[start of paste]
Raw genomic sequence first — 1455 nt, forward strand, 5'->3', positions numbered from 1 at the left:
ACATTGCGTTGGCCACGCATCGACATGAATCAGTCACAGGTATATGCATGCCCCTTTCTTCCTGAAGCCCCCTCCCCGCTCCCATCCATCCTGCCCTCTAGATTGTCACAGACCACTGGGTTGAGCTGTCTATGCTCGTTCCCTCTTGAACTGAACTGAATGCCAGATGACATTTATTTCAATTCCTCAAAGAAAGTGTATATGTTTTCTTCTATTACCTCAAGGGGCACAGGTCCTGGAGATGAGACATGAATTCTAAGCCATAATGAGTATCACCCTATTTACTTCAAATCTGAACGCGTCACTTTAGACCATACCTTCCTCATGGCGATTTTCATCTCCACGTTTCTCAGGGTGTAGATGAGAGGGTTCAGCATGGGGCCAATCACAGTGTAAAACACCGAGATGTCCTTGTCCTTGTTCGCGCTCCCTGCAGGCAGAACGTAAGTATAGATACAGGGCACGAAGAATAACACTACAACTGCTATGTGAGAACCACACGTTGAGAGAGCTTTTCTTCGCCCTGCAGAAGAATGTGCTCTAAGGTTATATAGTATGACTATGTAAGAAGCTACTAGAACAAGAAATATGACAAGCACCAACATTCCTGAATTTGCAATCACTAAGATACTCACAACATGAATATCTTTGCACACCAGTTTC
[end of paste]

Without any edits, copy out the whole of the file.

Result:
Raw genomic sequence first — 1455 nt, forward strand, 5'->3', positions numbered from 1 at the left:
ACATTGCGTTGGCCACGCATCGACATGAATCAGTCACAGGTATATGCATGCCCCTTTCTTCCTGAAGCCCCCTCCCCGCTCCCATCCATCCTGCCCTCTAGATTGTCACAGACCACTGGGTTGAGCTGTCTATGCTCGTTCCCTCTTGAACTGAACTGAATGCCAGATGACATTTATTTCAATTCCTCAAAGAAAGTGTATATGTTTTCTTCTATTACCTCAAGGGGCACAGGTCCTGGAGATGAGACATGAATTCTAAGCCATAATGAGTATCACCCTATTTACTTCAAATCTGAACGCGTCACTTTAGACCATACCTTCCTCATGGCGATTTTCATCTCCACGTTTCTCAGGGTGTAGATGAGAGGGTTCAGCATGGGGCCAATCACAGTGTAAAACACCGAGATGTCCTTGTCCTTGTTCGCGCTCCCTGCAGGCAGAACGTAAGTATAGATACAGGGCACGAAGAATAACACTACAACTGCTATGTGAGAACCACACGTTGAGAGAGCTTTTCTTCGCCCTGCAGAAGAATGTGCTCTAAGGTTATATAGTATGACTATGTAAGAAGCTACTAGAACAAGAAATATGACAAGCACCAACATTCCTGAATTTGCAATCACTAAGATACTCACAACATGAATATCTTTGCACACCAGTTTC